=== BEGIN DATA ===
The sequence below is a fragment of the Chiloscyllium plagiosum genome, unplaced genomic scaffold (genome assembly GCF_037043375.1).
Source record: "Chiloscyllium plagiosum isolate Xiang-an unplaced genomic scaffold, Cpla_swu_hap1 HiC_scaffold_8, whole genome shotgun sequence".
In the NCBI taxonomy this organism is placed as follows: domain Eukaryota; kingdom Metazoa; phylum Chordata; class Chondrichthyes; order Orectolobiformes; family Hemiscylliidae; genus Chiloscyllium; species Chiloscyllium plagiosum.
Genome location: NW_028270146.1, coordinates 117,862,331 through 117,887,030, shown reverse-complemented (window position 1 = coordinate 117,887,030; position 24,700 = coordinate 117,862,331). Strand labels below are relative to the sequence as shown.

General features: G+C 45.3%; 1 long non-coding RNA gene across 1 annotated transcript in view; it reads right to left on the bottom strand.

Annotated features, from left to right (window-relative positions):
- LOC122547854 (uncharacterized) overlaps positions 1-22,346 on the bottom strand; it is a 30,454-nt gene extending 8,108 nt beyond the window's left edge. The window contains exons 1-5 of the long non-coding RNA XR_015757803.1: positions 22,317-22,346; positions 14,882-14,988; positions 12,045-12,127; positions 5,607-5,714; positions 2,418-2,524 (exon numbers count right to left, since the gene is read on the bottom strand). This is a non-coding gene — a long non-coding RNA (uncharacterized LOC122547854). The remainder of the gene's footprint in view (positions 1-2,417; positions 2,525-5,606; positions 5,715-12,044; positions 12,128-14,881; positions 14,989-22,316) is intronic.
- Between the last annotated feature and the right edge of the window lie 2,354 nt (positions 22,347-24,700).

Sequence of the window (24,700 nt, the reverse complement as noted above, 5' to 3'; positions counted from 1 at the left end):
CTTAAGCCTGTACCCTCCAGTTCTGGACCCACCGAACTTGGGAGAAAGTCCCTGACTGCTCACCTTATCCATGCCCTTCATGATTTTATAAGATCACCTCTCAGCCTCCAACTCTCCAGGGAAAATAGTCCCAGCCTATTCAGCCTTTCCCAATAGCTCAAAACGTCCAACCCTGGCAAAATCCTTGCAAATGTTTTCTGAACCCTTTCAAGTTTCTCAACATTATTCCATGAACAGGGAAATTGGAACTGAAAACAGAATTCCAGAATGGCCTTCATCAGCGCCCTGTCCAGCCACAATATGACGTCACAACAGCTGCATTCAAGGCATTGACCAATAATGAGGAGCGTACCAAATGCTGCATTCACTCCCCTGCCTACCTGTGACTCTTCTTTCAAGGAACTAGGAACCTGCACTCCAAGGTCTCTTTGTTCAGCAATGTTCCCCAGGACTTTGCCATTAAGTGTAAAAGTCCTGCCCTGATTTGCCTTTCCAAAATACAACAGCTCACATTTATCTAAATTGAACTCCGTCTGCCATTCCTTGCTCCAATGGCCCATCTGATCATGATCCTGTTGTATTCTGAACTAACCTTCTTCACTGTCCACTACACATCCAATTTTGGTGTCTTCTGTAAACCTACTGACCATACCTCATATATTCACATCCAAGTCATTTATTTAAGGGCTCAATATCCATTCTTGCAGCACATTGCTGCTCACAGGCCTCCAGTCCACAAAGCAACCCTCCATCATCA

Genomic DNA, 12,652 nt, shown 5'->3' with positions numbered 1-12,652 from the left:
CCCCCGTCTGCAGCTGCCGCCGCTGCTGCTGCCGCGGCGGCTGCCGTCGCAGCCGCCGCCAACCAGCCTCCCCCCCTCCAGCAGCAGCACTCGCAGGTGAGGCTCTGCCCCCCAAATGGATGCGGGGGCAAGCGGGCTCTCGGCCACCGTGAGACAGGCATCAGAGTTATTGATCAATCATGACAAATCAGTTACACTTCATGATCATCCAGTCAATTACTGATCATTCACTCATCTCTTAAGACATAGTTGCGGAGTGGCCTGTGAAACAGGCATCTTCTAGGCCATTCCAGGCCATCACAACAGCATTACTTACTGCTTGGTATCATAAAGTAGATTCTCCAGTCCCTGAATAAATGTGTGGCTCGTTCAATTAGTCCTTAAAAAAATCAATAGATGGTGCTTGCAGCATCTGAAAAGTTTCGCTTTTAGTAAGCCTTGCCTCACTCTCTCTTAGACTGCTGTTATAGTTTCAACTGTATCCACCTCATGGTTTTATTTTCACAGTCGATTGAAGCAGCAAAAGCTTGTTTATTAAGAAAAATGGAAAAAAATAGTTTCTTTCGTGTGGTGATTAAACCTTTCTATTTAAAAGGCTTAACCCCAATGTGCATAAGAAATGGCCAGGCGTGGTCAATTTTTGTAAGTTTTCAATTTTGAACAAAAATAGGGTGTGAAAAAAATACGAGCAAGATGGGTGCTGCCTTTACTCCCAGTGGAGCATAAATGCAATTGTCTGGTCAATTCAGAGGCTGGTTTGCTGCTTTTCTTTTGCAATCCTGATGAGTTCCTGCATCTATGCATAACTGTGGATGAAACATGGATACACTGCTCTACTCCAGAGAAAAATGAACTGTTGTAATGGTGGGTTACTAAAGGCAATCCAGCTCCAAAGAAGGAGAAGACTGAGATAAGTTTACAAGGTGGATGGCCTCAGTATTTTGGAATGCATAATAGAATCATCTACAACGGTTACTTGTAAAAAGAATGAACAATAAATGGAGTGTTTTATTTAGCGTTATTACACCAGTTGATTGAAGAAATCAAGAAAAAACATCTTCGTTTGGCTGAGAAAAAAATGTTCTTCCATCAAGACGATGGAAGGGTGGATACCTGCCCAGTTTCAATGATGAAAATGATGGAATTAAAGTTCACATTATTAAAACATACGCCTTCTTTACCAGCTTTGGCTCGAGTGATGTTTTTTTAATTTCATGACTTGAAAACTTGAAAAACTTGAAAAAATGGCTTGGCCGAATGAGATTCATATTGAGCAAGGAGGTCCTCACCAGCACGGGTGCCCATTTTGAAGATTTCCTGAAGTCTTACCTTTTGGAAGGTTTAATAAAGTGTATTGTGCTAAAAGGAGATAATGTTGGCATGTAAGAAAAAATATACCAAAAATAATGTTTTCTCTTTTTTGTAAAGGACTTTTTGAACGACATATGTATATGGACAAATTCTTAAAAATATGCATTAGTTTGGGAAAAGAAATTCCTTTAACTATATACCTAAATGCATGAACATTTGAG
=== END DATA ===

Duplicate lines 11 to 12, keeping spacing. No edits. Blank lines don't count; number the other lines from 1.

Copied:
Genomic DNA, 12,652 nt, shown 5'->3' with positions numbered 1-12,652 from the left:
CCCCCGTCTGCAGCTGCCGCCGCTGCTGCTGCCGCGGCGGCTGCCGTCGCAGCCGCCGCCAACCAGCCTCCCCCCCTCCAGCAGCAGCACTCGCAGGTGAGGCTCTGCCCCCCAAATGGATGCGGGGGCAAGCGGGCTCTCGGCCACCGTGAGACAGGCATCAGAGTTATTGATCAATCATGACAAATCAGTTACACTTCATGATCATCCAGTCAATTACTGATCATTCACTCATCTCTTAAGACATAGTTGCGGAGTGGCCTGTGAAACAGGCATCTTCTAGGCCATTCCAGGCCATCACAACAGCATTACTTACTGCTTGGTATCATAAAGTAGATTCTCCAGTCCCTGAATAAATGTGTGGCTCGTTCAATTAGTCCTTAAAAAAATCAATAGATGGTGCTTGCAGCATCTGAAAAGTTTCGCTTTTAGTAAGCCTTGCCTCACTCTCTCTTAGACTGCTGTTATAGTTTCAACTGTATCCACCTCATGGTTTTATTTTCACAGTCGATTGAAGCAGCAAAAGCTTGTTTATTAAGAAAAATGGAAAAAAATAGTTTCTTTCGTGTGGTGATTAAACCTTTCTATTTAAAAGGCTTAACCCCAATGTGCATAAGAAATGGCCAGGCGTGGTCAATTTTTGTAAGTTTTCAATTTTGAACAAAAATAGGGTGTGAAAAAAATACGAGCAAGATGGGTGCTGCCTTTACTCCCAGTGGAGCATAAATGCAATTGTCTGGTCAATTCAGAGGCTGGTTTGCTGCTTTTCTTTTGCAATCCTGATGAGTTCCTGCATCTATGCATAACTGTGGATGAAACATGGATACACTGCTCTACTCCAGAGAAAAATGAACTGTTGTAATGGTGGGTTACTAAAGGCAATCCAGCTCCAAAGAAGGAGAAGACTGAGATAAGTTTACAAGGTGGATGGCCTCAGTATTTTGGAATGCATAATAGAATCATCTACAACGGTTACTTGTAAAAAGAATGAACAATAAATGGAGTGTTTTATTTAGCGTTATTACACCAGTTGATTGAAGAAATCAAGAAAAAACATCTTCGTTTGGCTGAGAAAAAAATGTTCTTCCATCAAGACGATGGAAGGGTGGATACCTGCCCAGTTTCAATGATGAAAATGATGGAATTAAAGTTCACATTATTAAAACATACGCCTTCTTTACCAGCTTTGGCTCGAGTGATGTTTTTTTAATTTCATGACTTGAAAACTTGAAAAACTTGAAAAAATGGCTTGGCCGAATGAGATTCATATTGAGCAAGGAGGTCCTCACCAGCACGGGTGCCCATTTTGAAGATTTCCTGAAGTCTTACCTTTTGGAAGGTTTAATAAAGTGTATTGTGCTAAAAGGAGATAATGTTGGCATGTAAGAAAAAATATACCAAAAATAATGTTTTCTCTTTTTTGTAAAGGACTTTTTGAACGACATATGTATATGGACAAATTCTTAAAAATATGCATTAGTTTGGGAAAAGAAATTCCTTTAACTATATACCTAAATGCATGAACATTTGAG